What was the hardest part of this project?

The hardest part of this project was making a story based around arcane technical concepts and legal requirements understandable and meaningful to readers.

We knew this could be an issue from the start. In fact, the original intention was more generally to look at ‘special category’ data, which has extra legal protection — including information about race, political opinions, and genetic data, as well as health. The decision to focus on health was made as it is a topic that affects absolutely everyone, giving us the broadest audience of people who would be able to personally relate to the story.

We also wanted to ensure that readers understood how this type of information was being tracked and shared without their knowledge or even consent in some instances. In particular, we wanted to explain how exactly this happened, and touch on the technical details that underpinned our reporting, but in a way that was understandable to the typical reader.

To do this, we picked one particular site, the WebMD symptom checker. This was a good example as not only was it a very popular well-known site, but, looking at the page, it doesn’t have a lot of adverts — just two straightforward images. It appears benign. However almost all the incredibly personal data that people are likely to enter is sent to Facebook’s advertising platform. We created a video walking through someone entering their symptoms, and then me showing how this information was ending up in HTTP requests to Facebook’s domain. We aimed to avoid technical jargon, but without dumbing-down.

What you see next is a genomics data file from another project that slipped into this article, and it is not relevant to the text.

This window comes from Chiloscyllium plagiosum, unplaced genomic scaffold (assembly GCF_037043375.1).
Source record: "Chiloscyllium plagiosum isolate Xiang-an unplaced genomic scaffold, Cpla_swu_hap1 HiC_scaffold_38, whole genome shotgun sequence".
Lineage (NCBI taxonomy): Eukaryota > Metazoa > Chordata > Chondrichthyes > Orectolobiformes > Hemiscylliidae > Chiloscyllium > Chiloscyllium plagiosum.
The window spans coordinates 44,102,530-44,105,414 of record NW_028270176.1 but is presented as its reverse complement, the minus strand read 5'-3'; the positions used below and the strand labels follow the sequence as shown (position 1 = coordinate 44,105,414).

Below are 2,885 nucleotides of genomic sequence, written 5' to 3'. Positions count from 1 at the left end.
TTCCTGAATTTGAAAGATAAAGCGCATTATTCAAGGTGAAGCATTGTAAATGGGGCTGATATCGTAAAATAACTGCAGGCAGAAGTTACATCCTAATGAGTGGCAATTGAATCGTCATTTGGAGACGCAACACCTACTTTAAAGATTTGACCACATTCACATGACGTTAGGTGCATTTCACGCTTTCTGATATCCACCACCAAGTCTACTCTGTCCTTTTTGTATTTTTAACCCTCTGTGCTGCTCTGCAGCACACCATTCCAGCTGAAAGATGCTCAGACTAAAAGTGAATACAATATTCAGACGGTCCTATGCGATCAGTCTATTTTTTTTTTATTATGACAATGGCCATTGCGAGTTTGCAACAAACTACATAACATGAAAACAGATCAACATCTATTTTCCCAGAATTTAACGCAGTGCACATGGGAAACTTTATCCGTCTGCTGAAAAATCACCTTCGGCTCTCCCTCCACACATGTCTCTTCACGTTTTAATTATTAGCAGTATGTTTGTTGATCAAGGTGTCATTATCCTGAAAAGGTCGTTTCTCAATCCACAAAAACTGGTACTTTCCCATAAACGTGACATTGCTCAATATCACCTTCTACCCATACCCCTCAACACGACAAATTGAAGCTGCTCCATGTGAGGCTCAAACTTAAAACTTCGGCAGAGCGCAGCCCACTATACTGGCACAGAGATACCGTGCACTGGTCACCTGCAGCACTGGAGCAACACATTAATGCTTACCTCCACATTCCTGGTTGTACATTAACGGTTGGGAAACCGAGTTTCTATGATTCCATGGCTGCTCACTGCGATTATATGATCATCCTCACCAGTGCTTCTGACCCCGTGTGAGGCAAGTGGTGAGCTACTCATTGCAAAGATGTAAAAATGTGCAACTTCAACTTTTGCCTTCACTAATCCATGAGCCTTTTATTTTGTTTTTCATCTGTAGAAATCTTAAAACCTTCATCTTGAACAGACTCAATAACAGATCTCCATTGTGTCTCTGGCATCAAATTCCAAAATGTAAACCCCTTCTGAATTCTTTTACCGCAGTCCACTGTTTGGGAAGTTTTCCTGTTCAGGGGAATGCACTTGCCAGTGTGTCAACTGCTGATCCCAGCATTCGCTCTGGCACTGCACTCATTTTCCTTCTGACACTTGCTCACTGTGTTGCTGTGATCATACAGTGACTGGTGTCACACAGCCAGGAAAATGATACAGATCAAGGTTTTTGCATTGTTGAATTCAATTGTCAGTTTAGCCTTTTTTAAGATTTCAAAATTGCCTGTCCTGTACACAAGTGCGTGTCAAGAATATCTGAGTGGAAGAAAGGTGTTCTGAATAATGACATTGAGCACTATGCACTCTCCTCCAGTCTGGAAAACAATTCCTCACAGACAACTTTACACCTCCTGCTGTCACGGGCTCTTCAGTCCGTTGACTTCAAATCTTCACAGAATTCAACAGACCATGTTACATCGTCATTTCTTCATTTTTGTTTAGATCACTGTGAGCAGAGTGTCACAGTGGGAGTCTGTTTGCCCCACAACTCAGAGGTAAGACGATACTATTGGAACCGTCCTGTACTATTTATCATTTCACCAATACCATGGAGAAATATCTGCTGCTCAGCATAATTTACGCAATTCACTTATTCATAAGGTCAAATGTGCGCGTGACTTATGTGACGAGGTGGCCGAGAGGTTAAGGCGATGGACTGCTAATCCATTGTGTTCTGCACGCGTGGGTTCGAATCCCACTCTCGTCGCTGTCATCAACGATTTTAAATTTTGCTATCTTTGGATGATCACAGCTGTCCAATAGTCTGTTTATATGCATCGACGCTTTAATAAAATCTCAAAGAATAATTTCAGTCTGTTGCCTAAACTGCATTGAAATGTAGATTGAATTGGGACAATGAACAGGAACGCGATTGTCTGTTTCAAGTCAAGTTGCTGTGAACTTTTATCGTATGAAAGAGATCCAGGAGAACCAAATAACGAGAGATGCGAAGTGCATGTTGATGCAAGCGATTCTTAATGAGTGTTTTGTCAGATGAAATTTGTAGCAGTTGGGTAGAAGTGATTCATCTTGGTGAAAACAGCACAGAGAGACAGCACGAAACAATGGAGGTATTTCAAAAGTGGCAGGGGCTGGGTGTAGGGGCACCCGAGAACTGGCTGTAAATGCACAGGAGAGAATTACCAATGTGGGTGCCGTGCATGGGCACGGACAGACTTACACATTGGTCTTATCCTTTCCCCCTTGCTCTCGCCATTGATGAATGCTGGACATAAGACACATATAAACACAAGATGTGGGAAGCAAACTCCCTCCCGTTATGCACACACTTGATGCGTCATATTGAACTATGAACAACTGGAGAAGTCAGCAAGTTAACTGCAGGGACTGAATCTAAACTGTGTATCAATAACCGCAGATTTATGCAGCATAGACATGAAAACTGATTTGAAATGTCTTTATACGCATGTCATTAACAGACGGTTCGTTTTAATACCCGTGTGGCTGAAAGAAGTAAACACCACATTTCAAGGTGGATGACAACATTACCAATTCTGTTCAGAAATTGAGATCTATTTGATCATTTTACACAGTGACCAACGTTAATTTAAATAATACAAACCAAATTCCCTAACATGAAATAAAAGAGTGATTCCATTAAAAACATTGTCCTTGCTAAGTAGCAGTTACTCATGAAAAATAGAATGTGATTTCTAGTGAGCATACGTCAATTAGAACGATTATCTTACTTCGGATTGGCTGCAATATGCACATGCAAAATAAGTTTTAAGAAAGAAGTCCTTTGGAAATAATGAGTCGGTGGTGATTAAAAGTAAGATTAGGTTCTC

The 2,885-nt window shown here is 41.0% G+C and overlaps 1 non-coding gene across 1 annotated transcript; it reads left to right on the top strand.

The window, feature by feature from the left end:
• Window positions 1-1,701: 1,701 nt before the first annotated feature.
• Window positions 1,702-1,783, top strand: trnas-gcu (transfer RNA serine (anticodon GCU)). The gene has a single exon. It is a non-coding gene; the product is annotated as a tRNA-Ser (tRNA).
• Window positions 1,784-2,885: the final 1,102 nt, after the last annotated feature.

What can others learn from this project?

(1) That it is often the simplest ideas that hold most relevance to readers and create the biggest results. I have been involved in many projects where a lot more time has been invested for a lot less impact.

(2) A story such as this has many technical details. Details that I’d spent a lot of time obsessing over, and were essential to the data we’d collected that formed the foundation of the story. But you need to be brave enough to leave many of them out to produce a story that’s comprehensible to the readers we wanted to reach — whilst also giving enough so that readers trust our process. It is a difficult balance, and the temptation is to include all the numbers, interleaved with caveats and technicalities, so any potential criticism can be swatted. But just making a conscious effort to get this right can make a big difference.

(3) One criticism that I was expecting, but didn’t really end up receiving was — ‘don’t we already know this?’ There have been many stories on privacy and the advertising industry, cookies, etc. I believe the reason we didn’t is because we brought it into situations close to readers’ lives. That’s manifest in picking health as a topic, the video walking through a real situation, and the juxtaposition in the piece between the hippocratic oath of times past, and the graphic laying out the technical and commercial reality of who receives information about your health today.